The Longing is an indie point and click game developed by Studio Seufz. Originally released for Windows and Mac, The Longing finally made its way to Nintendo Switch in April 2021. The Longing follows real-world time, and you are presented with a 400 day countdown. Making it one of the slowest games to ever exist. But I couldn’t title it as the most boring at all. Everything takes a lifetime to complete, it’s frustrating yet comical and so incredibly charming in it’s own twisted way.
What are you waiting for?
You are a creature created by the King, of which he kindly refers to as Shade. When everything falls apart and the King becomes weak, it is your role to maintain his safety whilst he rests. But the King’s slumber isn’t exactly what you’d expect. He declares he must rest for 400 days, and on the final one you are to wake him and everything will return to normal. But The Longing doesn’t have an in-game countdown like you’d imagine it to. It follows real world time, so the long 400 day countdown begins.
This countdown however doesn’t exclusively operate when the game is open and running. The countdown continues in the background even when your device is completely idle. But what fun is there in a review if you haven’t actually played the game? Of course, you can just change the time on your Switch to immediately see the end of The Longing, but there’s no fun in that. You have to put yourself through the worst to really see the beauty in such a game.
Slow and steady doesn’t win the race
With over a year to wait, you can imagine The Longing is one of the slowest moving games to ever exist. And it is. Not only do you have to essentially sit and wait for 400 days, but your character moves at a pace unbearable to watch. It’s agonising, but that’s all part of the fun. There are cave systems to ‘explore’ and staircases to spend what feels like hours climbing. Not only that, but your Shade has it’s own home too.
Scarcely decorated, you spend most of your time milling about your little home. There’s not a whole lot to do in there either (unsurprisingly). Your Shade can litter the walls with artistic interpretations of a multitude of things. But if you decide to spend most of your time drawing, make sure you’re going through the cave to pick up bits of coal to restock your stationary. Shade always has something to say about his art as well. The small glimmer of joy it brings him is what keeps you drawing even when you feel like you want to snap your switch over your knee. But that might just be me projecting my own experience.
A real page turner
You’re also given an old armchair, where you can sit and read or just sit and stare into the void. Obviously I tried all available options and sat staring at my screen when I selected sit and stare. Reading is quite an interesting element to the game though. You have a bookshelf with a few titles to choose from, all literary classics. But these are actual books. Like, hundreds of pages long. Which you can just sit and read with Shade. I didn’t realise this until I was about three pages into Moby Dick and then realised I was just reading a whole novel when I was supposed to be finding the point in this game.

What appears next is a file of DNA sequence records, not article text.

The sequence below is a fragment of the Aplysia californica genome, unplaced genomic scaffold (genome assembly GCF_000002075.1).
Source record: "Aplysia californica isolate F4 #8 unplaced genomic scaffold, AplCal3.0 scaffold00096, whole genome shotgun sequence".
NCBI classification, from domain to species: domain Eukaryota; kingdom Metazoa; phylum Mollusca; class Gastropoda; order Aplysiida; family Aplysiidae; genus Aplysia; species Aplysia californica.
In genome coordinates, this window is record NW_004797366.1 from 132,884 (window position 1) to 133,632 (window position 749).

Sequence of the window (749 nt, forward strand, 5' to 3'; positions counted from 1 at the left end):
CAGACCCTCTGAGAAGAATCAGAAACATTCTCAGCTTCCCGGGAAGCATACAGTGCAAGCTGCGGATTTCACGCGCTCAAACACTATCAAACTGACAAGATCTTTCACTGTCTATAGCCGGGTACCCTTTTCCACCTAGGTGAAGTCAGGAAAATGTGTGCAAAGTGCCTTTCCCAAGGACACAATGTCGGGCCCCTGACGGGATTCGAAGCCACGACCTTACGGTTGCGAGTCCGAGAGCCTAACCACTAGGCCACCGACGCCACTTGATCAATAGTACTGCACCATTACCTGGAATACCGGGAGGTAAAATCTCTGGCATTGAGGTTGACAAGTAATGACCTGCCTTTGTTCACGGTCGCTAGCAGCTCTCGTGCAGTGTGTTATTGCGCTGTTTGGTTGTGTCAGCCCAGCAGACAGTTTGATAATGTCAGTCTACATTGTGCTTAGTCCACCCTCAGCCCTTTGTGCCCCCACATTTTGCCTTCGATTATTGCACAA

So there isn’t a whole lot you can actually do whilst waiting. But you feel almost compelled to since you were given the job to protect the kingdom whilst the King is resting. No matter how hard you try though, there just isn’t enough to do. Which I suppose is what Studio Seufz were after when they set out to create this frustrating ‘walking simulator’. It seems impossible to actually care about getting to the end of The Longing, but because you spend so long waiting you can’t help feeling like you have to. As real world days pass, you’ll find yourself checking to see how many days left to wait, and if anything around you has changed. Things occasionally happen after you’ve been playing for a while, but you have to really test your own will to continue.
Patience is a virtue
Visually The Longing is stunning. The art style is twisted and dark. Caves are massive, the staircases seem never ending, and the detailing on such minor things is what leaves you wanting to explore things you’ve seen one hundred times already. Shade is tiny in comparison to The King, and especially the world you spawn in. Hence why everything takes so long. It runs smoothly, but how hard can that be for a 400 day waiting game.
The Longing is also accompanied by a haunting soundtrack. It’s also very slow to mirror the pace of the game as a whole. But it’s definitely been thought about in extreme detail and that is quite clear. In the King’s chambers you can hear him breathing deeply (which I didn’t expect and when wearing headphones this was a bit of a shock to the system). Shade doesn’t speak, but his text boxes are quite amusing. He appears as very self aware, and also very lethargic. He’s aware there isn’t a whole lot to achieve, but he doesn’t shy away from cracking a joke from time to time.
The Longing is simply a test of patience. Which in a way feels sort of rewarding. Since day to day life is so busy and bustling, having nothing to do and just waiting around feels oddly comforting. Especially following numerous lockdowns during the COVID pandemic. Gaming tends to focus on the fast paced action packed nature of life, so The Longing really throws a spanner in the works here. It’s long, and boring, but you definitely find comfort in your character and not expecting anything to happen each time you log in. I think the reason I can’t say this is the worst game ever is because of how much I resonate with Shade. It’s familiar in a really sad way, and I think Studio Suefz knew this would be the case with most players.